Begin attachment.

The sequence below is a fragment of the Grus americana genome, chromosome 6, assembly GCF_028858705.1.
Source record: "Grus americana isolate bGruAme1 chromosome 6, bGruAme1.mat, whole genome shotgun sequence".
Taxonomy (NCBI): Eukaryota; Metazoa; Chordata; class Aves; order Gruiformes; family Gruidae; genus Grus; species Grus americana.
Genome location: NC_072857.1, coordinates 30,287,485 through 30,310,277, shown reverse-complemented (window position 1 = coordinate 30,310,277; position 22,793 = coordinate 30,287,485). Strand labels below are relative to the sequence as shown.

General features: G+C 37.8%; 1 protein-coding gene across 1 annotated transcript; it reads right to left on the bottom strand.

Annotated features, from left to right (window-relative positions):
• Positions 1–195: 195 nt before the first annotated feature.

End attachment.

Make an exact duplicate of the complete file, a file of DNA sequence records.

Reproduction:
The sequence below is a fragment of the Grus americana genome, chromosome 6, assembly GCF_028858705.1.
Source record: "Grus americana isolate bGruAme1 chromosome 6, bGruAme1.mat, whole genome shotgun sequence".
Taxonomy (NCBI): Eukaryota; Metazoa; Chordata; class Aves; order Gruiformes; family Gruidae; genus Grus; species Grus americana.
Genome location: NC_072857.1, coordinates 30,287,485 through 30,310,277, shown reverse-complemented (window position 1 = coordinate 30,310,277; position 22,793 = coordinate 30,287,485). Strand labels below are relative to the sequence as shown.

General features: G+C 37.8%; 1 protein-coding gene across 1 annotated transcript; it reads right to left on the bottom strand.

Annotated features, from left to right (window-relative positions):
• Positions 1–195: 195 nt before the first annotated feature.